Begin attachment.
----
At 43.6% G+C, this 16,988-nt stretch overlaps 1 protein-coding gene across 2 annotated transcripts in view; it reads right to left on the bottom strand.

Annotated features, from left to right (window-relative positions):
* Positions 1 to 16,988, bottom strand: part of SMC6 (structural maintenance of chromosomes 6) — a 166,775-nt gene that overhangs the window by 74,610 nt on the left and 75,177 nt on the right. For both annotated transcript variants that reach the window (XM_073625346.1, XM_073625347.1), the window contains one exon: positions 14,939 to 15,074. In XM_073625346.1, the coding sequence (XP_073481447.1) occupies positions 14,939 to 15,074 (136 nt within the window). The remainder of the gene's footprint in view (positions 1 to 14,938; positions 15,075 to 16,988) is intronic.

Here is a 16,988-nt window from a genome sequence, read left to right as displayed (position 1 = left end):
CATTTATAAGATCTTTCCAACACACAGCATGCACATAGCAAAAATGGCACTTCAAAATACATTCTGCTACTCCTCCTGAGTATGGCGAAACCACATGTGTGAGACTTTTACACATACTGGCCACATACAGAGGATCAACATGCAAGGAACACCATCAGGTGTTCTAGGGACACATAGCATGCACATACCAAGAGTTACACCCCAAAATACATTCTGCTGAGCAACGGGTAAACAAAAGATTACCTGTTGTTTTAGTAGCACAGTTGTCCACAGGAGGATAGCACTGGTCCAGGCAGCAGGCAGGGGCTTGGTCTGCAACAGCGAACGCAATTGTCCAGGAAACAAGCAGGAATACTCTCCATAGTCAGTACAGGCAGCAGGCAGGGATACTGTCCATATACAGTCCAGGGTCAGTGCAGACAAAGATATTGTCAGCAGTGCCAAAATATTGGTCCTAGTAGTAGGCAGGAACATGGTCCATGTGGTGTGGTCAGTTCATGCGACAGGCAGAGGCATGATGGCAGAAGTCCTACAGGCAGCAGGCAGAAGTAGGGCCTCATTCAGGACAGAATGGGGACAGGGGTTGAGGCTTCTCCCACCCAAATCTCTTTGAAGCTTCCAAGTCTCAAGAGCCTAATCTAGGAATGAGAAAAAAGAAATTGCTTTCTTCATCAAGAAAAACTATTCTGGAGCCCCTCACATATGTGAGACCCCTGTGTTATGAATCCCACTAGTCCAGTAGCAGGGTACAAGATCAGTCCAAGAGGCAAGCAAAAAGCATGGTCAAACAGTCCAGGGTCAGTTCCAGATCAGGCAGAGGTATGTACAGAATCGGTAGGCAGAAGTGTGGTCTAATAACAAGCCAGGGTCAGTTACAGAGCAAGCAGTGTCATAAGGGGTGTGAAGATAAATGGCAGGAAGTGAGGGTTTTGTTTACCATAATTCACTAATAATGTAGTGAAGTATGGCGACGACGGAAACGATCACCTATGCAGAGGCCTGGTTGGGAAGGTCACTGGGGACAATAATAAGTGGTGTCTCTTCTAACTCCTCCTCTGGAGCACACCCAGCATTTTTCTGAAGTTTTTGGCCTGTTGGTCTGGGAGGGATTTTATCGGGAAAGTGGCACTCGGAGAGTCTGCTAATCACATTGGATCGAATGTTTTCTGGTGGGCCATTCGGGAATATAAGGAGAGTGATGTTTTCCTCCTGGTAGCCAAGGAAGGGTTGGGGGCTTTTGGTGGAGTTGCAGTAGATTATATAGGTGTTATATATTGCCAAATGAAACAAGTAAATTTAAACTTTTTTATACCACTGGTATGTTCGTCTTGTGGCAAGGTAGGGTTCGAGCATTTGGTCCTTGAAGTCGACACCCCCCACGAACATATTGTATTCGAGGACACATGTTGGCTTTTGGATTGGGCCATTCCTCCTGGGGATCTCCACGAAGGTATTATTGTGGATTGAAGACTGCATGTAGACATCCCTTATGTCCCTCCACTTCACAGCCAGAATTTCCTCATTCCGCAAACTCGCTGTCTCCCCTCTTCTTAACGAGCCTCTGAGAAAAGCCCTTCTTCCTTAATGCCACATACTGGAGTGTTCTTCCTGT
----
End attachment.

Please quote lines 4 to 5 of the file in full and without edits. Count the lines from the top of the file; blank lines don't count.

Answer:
Here is a 16,988-nt window from a genome sequence, read left to right as displayed (position 1 = left end):
CATTTATAAGATCTTTCCAACACACAGCATGCACATAGCAAAAATGGCACTTCAAAATACATTCTGCTACTCCTCCTGAGTATGGCGAAACCACATGTGTGAGACTTTTACACATACTGGCCACATACAGAGGATCAACATGCAAGGAACACCATCAGGTGTTCTAGGGACACATAGCATGCACATACCAAGAGTTACACCCCAAAATACATTCTGCTGAGCAACGGGTAAACAAAAGATTACCTGTTGTTTTAGTAGCACAGTTGTCCACAGGAGGATAGCACTGGTCCAGGCAGCAGGCAGGGGCTTGGTCTGCAACAGCGAACGCAATTGTCCAGGAAACAAGCAGGAATACTCTCCATAGTCAGTACAGGCAGCAGGCAGGGATACTGTCCATATACAGTCCAGGGTCAGTGCAGACAAAGATATTGTCAGCAGTGCCAAAATATTGGTCCTAGTAGTAGGCAGGAACATGGTCCATGTGGTGTGGTCAGTTCATGCGACAGGCAGAGGCATGATGGCAGAAGTCCTACAGGCAGCAGGCAGAAGTAGGGCCTCATTCAGGACAGAATGGGGACAGGGGTTGAGGCTTCTCCCACCCAAATCTCTTTGAAGCTTCCAAGTCTCAAGAGCCTAATCTAGGAATGAGAAAAAAGAAATTGCTTTCTTCATCAAGAAAAACTATTCTGGAGCCCCTCACATATGTGAGACCCCTGTGTTATGAATCCCACTAGTCCAGTAGCAGGGTACAAGATCAGTCCAAGAGGCAAGCAAAAAGCATGGTCAAACAGTCCAGGGTCAGTTCCAGATCAGGCAGAGGTATGTACAGAATCGGTAGGCAGAAGTGTGGTCTAATAACAAGCCAGGGTCAGTTACAGAGCAAGCAGTGTCATAAGGGGTGTGAAGATAAATGGCAGGAAGTGAGGGTTTTGTTTACCATAATTCACTAATAATGTAGTGAAGTATGGCGACGACGGAAACGATCACCTATGCAGAGGCCTGGTTGGGAAGGTCACTGGGGACAATAATAAGTGGTGTCTCTTCTAACTCCTCCTCTGGAGCACACCCAGCATTTTTCTGAAGTTTTTGGCCTGTTGGTCTGGGAGGGATTTTATCGGGAAAGTGGCACTCGGAGAGTCTGCTAATCACATTGGATCGAATGTTTTCTGGTGGGCCATTCGGGAATATAAGGAGAGTGATGTTTTCCTCCTGGTAGCCAAGGAAGGGTTGGGGGCTTTTGGTGGAGTTGCAGTAGATTATATAGGTGTTATATATTGCCAAATGAAACAAGTAAATTTAAACTTTTTTATACCACTGGTATGTTCGTCTTGTGGCAAGGTAGGGTTCGAGCATTTGGTCCTTGAAGTCGACACCCCCCACGAACATATTGTATTCGAGGACACATGTTGGCTTTTGGATTGGGCCATTCCTCCTGGGGATCTCCACGAAGGTATTATTGTGGATTGAAGACTGCATGTAGACATCCCTTATGTCCCTCCACTTCACAGCCAGAATTTCCTCATTCCGCAAACTCGCTGTCTCCCCTCTTCTTAACGAGCCTCTGAGAAAAGCCCTTCTTCCTTAATGCCACATACTGGAGTGTTCTTCCTGT